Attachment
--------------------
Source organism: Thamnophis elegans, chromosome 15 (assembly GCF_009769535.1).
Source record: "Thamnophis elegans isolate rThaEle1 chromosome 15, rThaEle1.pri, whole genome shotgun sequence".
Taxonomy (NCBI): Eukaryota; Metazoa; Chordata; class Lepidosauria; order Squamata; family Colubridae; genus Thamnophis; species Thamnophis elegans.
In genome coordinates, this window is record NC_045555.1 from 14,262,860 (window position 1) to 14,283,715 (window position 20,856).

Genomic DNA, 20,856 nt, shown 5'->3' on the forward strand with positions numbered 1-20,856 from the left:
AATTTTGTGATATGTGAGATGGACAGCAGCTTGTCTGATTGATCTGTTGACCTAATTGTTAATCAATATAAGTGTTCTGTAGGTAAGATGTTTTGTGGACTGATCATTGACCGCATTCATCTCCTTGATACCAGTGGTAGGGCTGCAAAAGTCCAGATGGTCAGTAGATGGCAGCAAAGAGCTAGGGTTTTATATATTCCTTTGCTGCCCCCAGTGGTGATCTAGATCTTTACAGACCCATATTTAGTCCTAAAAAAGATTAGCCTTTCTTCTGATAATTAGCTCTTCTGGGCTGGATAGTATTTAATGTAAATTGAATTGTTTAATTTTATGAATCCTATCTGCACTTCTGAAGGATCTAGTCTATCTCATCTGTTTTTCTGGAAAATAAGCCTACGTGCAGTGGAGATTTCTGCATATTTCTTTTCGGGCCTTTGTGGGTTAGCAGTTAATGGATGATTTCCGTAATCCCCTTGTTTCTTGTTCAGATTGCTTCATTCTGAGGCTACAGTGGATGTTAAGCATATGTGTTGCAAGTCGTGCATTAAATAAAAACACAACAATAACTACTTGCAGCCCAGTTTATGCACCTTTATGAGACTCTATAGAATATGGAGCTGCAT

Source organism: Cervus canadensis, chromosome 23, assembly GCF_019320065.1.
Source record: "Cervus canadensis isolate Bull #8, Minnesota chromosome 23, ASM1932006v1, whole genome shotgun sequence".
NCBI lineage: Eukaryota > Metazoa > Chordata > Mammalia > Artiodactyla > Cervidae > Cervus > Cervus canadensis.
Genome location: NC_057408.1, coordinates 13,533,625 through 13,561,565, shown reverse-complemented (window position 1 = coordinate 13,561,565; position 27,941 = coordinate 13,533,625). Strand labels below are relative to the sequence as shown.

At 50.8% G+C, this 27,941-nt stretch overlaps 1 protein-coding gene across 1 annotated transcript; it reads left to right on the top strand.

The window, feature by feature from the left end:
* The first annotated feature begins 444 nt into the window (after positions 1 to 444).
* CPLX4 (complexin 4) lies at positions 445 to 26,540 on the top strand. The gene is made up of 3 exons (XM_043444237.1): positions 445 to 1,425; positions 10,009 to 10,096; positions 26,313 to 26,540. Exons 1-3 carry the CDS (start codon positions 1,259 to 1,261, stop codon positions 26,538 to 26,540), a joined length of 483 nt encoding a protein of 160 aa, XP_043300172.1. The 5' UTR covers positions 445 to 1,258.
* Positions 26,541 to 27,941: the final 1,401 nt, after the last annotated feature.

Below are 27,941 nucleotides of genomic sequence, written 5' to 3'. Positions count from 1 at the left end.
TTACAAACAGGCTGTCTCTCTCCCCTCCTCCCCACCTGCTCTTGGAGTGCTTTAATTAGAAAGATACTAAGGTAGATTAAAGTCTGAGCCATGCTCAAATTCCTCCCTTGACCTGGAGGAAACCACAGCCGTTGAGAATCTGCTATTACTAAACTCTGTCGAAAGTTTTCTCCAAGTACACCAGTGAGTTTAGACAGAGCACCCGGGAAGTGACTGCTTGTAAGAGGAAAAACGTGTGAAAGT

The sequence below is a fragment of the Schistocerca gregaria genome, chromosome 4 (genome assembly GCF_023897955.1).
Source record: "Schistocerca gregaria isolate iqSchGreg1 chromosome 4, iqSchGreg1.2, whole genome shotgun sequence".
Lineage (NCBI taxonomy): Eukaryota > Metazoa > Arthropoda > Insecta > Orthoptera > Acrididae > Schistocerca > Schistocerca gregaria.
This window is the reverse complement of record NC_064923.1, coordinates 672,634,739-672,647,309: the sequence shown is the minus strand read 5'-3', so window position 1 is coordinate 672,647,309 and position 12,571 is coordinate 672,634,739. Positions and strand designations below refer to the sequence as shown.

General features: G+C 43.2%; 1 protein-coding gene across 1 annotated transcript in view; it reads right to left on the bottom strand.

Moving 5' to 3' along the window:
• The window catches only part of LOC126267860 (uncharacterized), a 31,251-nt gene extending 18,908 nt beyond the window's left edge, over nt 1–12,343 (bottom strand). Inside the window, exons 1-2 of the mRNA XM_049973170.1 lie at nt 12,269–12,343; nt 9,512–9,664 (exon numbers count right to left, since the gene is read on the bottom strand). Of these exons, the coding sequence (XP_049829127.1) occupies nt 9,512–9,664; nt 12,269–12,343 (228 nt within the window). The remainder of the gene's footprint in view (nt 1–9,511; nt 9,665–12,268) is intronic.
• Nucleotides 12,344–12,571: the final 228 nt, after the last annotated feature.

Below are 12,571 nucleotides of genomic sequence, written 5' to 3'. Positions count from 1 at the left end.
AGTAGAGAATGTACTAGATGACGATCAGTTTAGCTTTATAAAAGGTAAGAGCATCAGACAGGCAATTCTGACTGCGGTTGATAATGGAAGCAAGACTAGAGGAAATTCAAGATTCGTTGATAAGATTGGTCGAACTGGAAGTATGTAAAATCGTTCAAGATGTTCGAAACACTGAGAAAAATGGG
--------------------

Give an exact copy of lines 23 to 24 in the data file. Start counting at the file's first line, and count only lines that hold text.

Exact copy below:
Moving 5' to 3' along the window:
• The window catches only part of LOC126267860 (uncharacterized), a 31,251-nt gene extending 18,908 nt beyond the window's left edge, over nt 1–12,343 (bottom strand). Inside the window, exons 1-2 of the mRNA XM_049973170.1 lie at nt 12,269–12,343; nt 9,512–9,664 (exon numbers count right to left, since the gene is read on the bottom strand). Of these exons, the coding sequence (XP_049829127.1) occupies nt 9,512–9,664; nt 12,269–12,343 (228 nt within the window). The remainder of the gene's footprint in view (nt 1–9,511; nt 9,665–12,268) is intronic.